The Flood

Oct 11, 2015

Last week’s portion reported that God was dismayed with the deterioration of mankind. He opts to wipe out His creation and start again, selecting the righteous Noah as progenitor. He commands Noah to build a three-story boat of gopher wood and fill it with animals — one male, one female of each, and seven pairs of each clean animal — as well as food for everyone. He tells Noah that He will make it rain for forty days and forty nights and flood the Earth, wiping out all life outside the ark.

 

The rain begins to fall in Noah’s six hundredth year of life. The waters fill the Earth, covering the mountaintops, and remain there for 150 days before beginning to recede. When Noah notices the water levels dropping, he sends first the raven, then the dove, to see if the land is habitable again. The raven returns from its fruitless search, but the dove brings back an olive branch, now a symbol of peace, from its first foray. On its second trip, it does not return, and Noah realizes it is safe to leave the ark. All told, the family spends one year and ten days aboard the ark.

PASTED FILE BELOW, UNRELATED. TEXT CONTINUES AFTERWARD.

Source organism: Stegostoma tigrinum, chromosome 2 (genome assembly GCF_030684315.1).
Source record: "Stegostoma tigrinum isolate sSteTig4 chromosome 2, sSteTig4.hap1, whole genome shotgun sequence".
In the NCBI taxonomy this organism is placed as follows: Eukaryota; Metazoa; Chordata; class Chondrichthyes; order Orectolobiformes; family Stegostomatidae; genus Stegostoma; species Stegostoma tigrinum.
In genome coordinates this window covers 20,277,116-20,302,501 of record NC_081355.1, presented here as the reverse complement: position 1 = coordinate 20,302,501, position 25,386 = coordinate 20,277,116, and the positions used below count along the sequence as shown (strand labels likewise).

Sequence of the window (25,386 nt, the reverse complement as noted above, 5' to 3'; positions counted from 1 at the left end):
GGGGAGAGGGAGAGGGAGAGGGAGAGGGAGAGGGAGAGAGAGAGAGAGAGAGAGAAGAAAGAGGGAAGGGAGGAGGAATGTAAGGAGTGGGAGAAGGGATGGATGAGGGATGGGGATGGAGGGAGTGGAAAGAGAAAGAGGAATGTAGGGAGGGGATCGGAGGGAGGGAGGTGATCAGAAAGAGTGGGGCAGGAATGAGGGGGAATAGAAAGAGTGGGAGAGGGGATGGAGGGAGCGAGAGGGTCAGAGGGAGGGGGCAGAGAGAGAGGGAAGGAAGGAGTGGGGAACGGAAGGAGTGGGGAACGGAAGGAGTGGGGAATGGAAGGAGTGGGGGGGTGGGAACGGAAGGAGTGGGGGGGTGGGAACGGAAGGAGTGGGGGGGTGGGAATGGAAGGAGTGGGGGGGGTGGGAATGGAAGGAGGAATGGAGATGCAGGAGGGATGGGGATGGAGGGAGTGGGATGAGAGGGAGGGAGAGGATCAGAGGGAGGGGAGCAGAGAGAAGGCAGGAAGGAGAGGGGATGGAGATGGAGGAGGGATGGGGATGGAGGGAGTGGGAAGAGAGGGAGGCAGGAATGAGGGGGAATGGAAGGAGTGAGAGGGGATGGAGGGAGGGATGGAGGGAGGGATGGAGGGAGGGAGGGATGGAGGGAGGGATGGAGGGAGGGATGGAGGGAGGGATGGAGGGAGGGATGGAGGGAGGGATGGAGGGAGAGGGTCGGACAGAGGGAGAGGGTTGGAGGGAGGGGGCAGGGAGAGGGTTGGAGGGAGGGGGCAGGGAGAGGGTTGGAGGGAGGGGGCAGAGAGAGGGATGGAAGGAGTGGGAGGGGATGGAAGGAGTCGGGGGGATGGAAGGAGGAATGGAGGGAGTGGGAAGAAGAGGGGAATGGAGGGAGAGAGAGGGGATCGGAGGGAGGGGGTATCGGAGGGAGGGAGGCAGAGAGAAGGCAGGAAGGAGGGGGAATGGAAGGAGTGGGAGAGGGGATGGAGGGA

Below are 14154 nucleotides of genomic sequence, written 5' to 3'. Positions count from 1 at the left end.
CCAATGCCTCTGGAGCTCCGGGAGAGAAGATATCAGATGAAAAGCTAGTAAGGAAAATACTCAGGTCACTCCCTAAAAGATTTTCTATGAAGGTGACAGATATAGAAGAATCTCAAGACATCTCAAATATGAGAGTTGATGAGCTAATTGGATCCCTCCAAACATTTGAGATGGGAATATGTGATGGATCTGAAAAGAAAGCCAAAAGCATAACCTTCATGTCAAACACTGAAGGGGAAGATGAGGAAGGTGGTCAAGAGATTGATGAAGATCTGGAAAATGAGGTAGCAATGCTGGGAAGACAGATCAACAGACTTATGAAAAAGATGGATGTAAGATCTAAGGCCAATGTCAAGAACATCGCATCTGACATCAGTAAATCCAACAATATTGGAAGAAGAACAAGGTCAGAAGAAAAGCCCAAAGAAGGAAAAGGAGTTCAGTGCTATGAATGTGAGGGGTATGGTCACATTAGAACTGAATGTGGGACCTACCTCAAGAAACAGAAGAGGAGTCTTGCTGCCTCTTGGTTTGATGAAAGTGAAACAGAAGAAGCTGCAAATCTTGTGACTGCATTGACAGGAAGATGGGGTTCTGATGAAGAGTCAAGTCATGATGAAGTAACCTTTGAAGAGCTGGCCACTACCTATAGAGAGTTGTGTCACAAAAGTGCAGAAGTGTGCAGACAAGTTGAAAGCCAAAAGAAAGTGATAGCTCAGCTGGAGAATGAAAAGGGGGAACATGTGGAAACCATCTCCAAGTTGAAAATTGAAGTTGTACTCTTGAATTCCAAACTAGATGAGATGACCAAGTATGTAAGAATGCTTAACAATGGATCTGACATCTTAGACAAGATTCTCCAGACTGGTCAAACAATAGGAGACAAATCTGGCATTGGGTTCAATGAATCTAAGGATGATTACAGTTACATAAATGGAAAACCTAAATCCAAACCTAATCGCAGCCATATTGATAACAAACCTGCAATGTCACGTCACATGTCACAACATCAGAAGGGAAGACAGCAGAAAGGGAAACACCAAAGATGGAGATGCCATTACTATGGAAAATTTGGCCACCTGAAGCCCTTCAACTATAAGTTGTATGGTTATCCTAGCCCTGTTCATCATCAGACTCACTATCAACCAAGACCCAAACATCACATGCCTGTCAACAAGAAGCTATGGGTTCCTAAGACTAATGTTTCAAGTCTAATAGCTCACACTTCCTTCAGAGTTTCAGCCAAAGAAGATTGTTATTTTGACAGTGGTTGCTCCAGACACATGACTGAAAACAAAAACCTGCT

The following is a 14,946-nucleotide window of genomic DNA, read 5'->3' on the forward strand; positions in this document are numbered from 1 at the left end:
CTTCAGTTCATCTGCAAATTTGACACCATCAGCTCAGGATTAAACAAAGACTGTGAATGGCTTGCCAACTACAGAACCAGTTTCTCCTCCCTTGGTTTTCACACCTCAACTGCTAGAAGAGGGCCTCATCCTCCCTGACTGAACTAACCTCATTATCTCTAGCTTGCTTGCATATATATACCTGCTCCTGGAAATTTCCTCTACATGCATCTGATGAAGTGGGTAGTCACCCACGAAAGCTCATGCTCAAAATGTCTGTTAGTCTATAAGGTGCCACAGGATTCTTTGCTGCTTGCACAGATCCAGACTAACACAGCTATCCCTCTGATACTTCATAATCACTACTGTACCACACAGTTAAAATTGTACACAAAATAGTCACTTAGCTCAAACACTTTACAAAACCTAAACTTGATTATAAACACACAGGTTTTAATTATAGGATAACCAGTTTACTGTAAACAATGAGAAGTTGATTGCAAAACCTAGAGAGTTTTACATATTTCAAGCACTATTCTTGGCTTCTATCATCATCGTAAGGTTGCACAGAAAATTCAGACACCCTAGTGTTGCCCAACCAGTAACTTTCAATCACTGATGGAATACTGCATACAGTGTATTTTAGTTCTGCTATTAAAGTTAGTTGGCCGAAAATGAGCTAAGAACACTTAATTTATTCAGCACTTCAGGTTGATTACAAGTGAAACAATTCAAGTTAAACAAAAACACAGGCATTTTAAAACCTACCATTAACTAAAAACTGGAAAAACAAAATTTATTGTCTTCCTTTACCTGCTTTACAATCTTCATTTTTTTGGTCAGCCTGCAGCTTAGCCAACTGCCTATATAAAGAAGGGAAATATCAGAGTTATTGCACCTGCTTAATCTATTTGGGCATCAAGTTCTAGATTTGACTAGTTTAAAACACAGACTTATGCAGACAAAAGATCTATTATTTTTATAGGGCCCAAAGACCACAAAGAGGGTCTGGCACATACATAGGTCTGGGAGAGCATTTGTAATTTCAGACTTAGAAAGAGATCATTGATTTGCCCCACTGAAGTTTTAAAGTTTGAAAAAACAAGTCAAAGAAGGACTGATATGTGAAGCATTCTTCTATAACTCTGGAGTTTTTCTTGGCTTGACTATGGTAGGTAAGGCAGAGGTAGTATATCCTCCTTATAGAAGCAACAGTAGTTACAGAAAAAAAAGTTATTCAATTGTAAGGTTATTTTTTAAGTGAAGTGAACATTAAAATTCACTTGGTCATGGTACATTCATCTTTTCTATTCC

Upon leaving the ark, Noah makes a thanksgiving offering, and God decides never to wipe out all life again.

 

The Sages teach that during the flood, the Land of Israel had a special status, which the Israel Bible details. Rabbi Shneur Zalman of Liadi explains that the purpose of the flood was to purify the land, but Israel is inherently pure, and does not need such purification. Although the waters rose over the mountaintops, covering Israel as well, it did not rain there, since the purity of the Land of Israel can never be contaminated. As such, the trees there survived the flood, allowing the dove to return with its olive branch. In addition to the dove being an image of peace, it represents the Jewish nation. Just as the dove found no rest on its first foray into the world, so, too, the Jewish people will never find rest in exile. Like the dove returning to the ark, the Jews will always come back to Israel.

 

Virtual Classroom Discussion

We are told that Noah is “righteous and whole-hearted” in his generations. (Genesis 6:9) This has prompted rabbis throughout the centuries to argue over the significance of the qualification “in his generations”. What do you think this comment says about Noah’s righteousness?

 

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